- Check out two recent pieces on composer George Walker from the Washington Post and The Guardian – the latter including a Spotify playlist.
- Network for New Music is building its programs for the coming season around the centennials of Babbitt and Persichetti, while Orchestra 2001 will offer four concerts, each featuring as conductor a different candidate for the position of successor to James Freeman as music director of the ensemble.
- I recently finished reading Harvard Composers: Walter Piston and His Students, from Elliott Carter to Frederic Rzewski by Howard Pollack. The book is made up of brief essays on 33 composers who were all students of Walter Piston, some of whom you know and others you have probably not heard of, like Nicholas Van Slyck and Eugenia Frothingham. It presents Piston as a central figure, with influence comparable to that of Hindemith and Stravinsky, a curious way to think about a composer whose music I have never heard live (apart from practicing the piano part to his Flute Sonata years ago). But the main focus is on the students, not the teacher. Pollack offers appreciations of several composers whose work I was pleased to get to know a little better, including people like Billy Jim Layton, Robert Moevs, Arthur Berger, and many others.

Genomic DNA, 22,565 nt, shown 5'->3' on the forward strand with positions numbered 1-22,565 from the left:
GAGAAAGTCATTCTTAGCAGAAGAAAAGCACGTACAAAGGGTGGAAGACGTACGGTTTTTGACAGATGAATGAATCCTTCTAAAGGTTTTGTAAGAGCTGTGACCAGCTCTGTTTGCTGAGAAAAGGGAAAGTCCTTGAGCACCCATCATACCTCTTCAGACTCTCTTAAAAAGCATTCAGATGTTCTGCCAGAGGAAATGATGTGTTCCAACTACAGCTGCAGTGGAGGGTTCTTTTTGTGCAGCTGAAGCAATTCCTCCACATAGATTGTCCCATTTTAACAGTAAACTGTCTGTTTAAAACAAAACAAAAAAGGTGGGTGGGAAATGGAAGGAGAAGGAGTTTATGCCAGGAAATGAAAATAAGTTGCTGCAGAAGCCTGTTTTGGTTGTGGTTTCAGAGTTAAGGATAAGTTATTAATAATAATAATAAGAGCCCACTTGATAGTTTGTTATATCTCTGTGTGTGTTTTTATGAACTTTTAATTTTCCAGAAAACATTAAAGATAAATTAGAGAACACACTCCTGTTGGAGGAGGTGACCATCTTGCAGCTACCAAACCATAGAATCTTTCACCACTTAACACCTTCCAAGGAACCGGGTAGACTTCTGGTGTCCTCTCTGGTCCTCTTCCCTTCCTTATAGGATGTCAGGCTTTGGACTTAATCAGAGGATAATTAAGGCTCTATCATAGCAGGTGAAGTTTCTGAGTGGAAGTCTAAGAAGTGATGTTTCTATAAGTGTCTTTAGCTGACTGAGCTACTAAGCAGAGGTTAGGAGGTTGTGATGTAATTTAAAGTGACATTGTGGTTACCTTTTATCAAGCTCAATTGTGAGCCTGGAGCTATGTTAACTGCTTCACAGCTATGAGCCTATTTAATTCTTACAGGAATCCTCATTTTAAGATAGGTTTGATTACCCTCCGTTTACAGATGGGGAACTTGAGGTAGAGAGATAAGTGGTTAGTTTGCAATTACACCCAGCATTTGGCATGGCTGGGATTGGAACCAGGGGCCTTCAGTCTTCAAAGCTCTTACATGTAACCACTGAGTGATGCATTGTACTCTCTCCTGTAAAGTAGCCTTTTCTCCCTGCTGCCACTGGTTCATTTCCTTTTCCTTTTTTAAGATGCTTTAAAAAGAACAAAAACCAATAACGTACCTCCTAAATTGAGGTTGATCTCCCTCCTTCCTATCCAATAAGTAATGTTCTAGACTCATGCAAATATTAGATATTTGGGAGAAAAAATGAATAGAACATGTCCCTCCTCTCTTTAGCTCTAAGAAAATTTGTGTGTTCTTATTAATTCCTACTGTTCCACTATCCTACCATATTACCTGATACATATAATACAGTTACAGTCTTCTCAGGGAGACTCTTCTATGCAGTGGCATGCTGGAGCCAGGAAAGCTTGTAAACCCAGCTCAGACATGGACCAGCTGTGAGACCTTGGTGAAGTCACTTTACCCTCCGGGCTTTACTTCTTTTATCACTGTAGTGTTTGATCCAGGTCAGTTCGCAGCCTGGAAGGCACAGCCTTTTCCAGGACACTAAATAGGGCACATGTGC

Lila – Marilynne Robinson. Like its companions in Robinson’s “Iowa” trilogy (Gilead and Home), Lila offers writing that is beautiful in an intense but quiet way, full of a sober wisdom, rich in empathy.
in progress and upcoming:
Denise Levertov: A Poet’s Life – Dana Greene
Harvard Composers – Howard Pollack
The Spectral Piano – Marilyn Nonken
Composition in the Digital World – Robert Raines
A Dance of Polar Opposites – George Rochberg
Stomping the Blues – Albert Murray
Having enjoyed Pollack’s book on Copland, I sought out his Harvard Composers at the Penn library. On an nearby shelf was the Raines, a recent book I had not heard about, offering a collection of interviews with contemporary composers. Would any algorithm have suggested the Raines if I searched online for the Pollack? (Amazon does not.) I haven’t seen anything online yet that can replace the peculiar serendipities of libraries.